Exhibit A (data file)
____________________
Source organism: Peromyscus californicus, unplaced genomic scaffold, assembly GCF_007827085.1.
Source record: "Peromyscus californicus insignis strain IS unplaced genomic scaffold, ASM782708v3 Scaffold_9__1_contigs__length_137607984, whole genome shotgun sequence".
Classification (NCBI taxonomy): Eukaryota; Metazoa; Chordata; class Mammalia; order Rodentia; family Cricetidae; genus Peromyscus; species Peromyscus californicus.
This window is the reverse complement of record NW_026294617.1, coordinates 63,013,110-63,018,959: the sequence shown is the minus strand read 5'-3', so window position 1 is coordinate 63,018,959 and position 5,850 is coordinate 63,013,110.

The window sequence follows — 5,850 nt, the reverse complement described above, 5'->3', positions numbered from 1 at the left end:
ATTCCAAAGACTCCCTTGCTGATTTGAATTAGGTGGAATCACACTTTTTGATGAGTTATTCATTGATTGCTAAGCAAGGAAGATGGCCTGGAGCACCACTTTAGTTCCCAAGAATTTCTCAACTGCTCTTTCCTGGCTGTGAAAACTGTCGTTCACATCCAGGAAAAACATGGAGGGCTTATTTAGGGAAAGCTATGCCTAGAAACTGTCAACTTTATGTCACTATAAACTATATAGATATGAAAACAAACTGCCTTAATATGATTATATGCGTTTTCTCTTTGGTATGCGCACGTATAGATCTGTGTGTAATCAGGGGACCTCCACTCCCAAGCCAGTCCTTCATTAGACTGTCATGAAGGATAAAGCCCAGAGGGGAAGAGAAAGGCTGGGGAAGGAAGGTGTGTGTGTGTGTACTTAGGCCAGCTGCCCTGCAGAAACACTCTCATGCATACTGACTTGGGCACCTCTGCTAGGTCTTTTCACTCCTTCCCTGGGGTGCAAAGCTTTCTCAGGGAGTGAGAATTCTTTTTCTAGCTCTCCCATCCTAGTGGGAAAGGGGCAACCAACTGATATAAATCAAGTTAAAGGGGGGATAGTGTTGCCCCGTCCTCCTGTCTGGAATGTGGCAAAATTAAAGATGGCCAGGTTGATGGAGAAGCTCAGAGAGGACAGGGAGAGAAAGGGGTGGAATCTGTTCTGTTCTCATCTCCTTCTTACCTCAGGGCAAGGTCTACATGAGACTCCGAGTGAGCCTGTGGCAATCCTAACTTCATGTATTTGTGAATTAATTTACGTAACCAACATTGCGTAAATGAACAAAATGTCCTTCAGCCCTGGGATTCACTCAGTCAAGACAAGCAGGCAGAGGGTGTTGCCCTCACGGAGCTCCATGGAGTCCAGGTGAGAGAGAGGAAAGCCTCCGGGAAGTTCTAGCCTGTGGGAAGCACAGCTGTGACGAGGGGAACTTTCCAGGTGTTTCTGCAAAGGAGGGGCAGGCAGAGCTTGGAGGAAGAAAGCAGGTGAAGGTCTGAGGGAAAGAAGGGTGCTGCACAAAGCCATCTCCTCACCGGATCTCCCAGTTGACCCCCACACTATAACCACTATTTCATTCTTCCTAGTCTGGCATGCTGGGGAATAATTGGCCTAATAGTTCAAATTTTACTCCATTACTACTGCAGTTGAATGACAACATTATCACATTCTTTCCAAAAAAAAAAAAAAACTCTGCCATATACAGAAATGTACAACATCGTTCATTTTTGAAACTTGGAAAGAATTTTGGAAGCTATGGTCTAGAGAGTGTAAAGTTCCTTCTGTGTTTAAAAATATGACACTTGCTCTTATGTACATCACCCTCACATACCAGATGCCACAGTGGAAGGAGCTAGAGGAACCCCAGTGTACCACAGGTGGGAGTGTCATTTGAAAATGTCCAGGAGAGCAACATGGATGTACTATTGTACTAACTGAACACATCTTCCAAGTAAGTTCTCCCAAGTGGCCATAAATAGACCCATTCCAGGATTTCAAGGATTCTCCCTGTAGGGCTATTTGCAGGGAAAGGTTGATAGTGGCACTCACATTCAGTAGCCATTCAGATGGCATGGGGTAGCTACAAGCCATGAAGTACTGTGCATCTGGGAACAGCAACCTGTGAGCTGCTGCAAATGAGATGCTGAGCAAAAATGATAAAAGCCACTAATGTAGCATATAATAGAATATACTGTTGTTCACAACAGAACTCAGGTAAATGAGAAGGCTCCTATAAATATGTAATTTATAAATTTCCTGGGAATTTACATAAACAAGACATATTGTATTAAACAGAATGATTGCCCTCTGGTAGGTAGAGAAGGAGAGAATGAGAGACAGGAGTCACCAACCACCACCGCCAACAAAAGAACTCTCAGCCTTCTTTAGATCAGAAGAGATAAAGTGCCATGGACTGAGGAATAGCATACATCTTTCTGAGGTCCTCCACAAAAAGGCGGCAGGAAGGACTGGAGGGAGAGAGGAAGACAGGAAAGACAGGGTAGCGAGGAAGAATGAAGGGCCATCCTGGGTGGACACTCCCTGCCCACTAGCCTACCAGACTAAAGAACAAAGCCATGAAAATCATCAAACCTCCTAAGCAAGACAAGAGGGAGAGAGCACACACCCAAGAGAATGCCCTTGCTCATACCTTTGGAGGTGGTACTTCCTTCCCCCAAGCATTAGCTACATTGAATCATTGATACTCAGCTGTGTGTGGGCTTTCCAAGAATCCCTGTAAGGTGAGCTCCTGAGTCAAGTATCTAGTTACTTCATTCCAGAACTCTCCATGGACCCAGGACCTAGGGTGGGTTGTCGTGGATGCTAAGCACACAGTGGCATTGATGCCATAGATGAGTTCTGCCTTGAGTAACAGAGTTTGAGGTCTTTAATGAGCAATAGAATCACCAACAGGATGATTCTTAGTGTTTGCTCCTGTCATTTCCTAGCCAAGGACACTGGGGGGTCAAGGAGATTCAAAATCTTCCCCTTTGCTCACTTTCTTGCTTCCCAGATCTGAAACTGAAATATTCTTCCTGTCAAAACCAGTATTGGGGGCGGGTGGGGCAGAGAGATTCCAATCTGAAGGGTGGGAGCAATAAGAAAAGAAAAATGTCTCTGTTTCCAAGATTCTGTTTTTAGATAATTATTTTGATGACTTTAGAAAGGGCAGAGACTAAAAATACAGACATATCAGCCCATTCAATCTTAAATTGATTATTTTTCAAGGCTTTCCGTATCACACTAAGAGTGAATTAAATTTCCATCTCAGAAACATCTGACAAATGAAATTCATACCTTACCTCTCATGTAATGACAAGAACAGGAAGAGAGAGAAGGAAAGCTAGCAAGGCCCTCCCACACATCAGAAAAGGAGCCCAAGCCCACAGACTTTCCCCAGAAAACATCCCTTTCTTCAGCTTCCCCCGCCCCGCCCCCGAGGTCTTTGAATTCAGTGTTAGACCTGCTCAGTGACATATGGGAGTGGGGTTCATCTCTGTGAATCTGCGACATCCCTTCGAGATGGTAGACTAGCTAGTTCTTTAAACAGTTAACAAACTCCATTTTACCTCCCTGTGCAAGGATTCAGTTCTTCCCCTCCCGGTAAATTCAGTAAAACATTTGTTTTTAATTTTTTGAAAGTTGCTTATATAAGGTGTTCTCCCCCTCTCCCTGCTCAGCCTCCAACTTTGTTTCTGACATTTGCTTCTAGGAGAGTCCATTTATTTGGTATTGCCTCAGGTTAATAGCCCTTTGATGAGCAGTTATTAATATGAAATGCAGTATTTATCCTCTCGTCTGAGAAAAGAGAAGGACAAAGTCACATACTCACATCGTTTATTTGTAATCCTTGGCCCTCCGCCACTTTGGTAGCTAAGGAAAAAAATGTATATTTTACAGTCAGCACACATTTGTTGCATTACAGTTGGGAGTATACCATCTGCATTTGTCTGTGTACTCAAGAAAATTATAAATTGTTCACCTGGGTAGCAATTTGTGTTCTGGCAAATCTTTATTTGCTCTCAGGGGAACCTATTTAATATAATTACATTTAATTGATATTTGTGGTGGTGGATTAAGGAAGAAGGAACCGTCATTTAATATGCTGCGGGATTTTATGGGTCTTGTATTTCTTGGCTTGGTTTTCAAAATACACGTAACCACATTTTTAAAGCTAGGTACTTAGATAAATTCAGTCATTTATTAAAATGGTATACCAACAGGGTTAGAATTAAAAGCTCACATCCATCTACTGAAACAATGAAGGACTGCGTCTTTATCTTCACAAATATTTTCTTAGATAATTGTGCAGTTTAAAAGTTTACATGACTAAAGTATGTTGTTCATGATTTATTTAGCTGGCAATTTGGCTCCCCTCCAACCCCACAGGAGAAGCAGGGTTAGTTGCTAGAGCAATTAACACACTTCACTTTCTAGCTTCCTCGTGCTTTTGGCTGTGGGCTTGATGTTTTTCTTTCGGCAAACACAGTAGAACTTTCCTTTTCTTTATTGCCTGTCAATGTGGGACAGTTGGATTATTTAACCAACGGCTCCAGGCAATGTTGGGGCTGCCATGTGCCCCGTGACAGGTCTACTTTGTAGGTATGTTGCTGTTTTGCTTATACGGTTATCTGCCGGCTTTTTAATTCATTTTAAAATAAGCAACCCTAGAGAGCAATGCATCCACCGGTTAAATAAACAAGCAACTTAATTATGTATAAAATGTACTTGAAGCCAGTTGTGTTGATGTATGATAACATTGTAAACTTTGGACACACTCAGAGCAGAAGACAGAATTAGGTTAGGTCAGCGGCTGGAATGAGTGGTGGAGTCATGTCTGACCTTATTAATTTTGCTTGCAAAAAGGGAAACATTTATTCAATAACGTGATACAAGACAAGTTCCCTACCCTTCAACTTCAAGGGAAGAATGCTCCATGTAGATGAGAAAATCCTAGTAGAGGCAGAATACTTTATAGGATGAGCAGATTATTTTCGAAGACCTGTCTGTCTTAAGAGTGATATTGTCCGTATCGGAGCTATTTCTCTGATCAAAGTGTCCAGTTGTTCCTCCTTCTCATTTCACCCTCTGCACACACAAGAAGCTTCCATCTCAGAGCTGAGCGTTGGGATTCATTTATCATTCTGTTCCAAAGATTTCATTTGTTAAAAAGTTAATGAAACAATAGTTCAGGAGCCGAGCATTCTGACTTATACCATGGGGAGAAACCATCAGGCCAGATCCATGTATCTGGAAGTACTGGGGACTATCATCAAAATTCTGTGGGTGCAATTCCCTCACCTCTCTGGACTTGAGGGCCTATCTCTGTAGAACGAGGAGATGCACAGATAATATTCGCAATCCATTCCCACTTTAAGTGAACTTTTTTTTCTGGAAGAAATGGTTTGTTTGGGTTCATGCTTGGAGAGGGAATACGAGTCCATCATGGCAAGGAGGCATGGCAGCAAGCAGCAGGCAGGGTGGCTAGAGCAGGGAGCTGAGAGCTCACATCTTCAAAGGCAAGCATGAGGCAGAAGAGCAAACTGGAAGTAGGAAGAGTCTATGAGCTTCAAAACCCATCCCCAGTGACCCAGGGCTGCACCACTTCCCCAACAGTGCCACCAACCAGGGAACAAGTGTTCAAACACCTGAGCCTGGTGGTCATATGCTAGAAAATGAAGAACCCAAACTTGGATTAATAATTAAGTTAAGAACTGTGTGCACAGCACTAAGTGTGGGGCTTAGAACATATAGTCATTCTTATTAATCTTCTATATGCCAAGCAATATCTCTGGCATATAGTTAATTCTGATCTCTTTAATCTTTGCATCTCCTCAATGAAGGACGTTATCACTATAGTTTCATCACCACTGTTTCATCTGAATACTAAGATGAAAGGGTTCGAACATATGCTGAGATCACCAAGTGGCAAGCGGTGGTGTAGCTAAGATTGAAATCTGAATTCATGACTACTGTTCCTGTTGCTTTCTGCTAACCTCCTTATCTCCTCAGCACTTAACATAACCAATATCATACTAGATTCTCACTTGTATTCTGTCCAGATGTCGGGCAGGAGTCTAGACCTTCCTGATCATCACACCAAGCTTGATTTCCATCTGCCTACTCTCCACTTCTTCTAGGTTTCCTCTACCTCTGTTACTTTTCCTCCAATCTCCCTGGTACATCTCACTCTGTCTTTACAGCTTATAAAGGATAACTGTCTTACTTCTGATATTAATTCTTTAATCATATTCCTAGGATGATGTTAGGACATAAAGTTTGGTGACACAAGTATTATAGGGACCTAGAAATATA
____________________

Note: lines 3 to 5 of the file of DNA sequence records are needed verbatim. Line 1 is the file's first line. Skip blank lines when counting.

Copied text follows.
Classification (NCBI taxonomy): Eukaryota; Metazoa; Chordata; class Mammalia; order Rodentia; family Cricetidae; genus Peromyscus; species Peromyscus californicus.
This window is the reverse complement of record NW_026294617.1, coordinates 63,013,110-63,018,959: the sequence shown is the minus strand read 5'-3', so window position 1 is coordinate 63,018,959 and position 5,850 is coordinate 63,013,110.

The window sequence follows — 5,850 nt, the reverse complement described above, 5'->3', positions numbered from 1 at the left end: